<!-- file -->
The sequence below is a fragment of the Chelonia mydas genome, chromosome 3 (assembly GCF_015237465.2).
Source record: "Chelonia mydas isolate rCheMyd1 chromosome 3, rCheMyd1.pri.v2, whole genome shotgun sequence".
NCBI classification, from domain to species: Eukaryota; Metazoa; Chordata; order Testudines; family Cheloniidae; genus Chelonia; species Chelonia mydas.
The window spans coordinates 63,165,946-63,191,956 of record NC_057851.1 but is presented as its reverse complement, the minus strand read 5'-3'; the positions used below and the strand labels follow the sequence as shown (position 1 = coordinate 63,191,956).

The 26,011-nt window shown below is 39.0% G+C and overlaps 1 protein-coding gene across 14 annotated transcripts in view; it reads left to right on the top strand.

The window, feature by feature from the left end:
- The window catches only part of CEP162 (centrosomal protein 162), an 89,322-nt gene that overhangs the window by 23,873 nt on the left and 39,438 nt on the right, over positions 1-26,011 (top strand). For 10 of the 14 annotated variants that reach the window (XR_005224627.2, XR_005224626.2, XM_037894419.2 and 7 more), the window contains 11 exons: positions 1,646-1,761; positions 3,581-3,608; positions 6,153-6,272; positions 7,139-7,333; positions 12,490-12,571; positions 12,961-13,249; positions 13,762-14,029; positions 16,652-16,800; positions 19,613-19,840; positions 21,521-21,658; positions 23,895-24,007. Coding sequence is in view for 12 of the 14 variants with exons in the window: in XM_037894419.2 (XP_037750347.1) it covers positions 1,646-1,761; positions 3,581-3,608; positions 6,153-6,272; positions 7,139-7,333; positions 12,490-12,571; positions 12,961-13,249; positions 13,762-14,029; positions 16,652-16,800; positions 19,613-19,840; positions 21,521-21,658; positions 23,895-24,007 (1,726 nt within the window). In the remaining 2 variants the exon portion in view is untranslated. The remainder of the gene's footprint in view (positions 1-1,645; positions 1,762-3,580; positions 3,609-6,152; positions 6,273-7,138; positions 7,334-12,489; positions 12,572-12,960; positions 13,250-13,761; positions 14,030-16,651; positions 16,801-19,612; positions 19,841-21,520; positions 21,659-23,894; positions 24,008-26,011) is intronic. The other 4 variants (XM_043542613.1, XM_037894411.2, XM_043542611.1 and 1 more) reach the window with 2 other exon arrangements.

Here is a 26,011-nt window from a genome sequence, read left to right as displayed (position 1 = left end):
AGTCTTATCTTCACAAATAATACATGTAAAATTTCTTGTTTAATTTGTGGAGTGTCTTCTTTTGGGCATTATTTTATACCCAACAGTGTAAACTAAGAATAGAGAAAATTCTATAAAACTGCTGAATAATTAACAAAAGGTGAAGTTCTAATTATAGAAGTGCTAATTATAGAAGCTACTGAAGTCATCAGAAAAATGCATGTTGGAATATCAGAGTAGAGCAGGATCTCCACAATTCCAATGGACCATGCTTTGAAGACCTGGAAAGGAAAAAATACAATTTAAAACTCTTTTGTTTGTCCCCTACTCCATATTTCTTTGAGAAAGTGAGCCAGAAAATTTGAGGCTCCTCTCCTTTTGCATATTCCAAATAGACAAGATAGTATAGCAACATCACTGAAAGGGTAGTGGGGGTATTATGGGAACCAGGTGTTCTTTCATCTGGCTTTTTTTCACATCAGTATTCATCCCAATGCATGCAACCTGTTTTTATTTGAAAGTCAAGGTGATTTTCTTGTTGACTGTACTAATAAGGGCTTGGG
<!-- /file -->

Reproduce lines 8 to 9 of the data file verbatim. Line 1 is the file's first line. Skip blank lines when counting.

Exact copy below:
Here is a 26,011-nt window from a genome sequence, read left to right as displayed (position 1 = left end):
AGTCTTATCTTCACAAATAATACATGTAAAATTTCTTGTTTAATTTGTGGAGTGTCTTCTTTTGGGCATTATTTTATACCCAACAGTGTAAACTAAGAATAGAGAAAATTCTATAAAACTGCTGAATAATTAACAAAAGGTGAAGTTCTAATTATAGAAGTGCTAATTATAGAAGCTACTGAAGTCATCAGAAAAATGCATGTTGGAATATCAGAGTAGAGCAGGATCTCCACAATTCCAATGGACCATGCTTTGAAGACCTGGAAAGGAAAAAATACAATTTAAAACTCTTTTGTTTGTCCCCTACTCCATATTTCTTTGAGAAAGTGAGCCAGAAAATTTGAGGCTCCTCTCCTTTTGCATATTCCAAATAGACAAGATAGTATAGCAACATCACTGAAAGGGTAGTGGGGGTATTATGGGAACCAGGTGTTCTTTCATCTGGCTTTTTTTCACATCAGTATTCATCCCAATGCATGCAACCTGTTTTTATTTGAAAGTCAAGGTGATTTTCTTGTTGACTGTACTAATAAGGGCTTGGG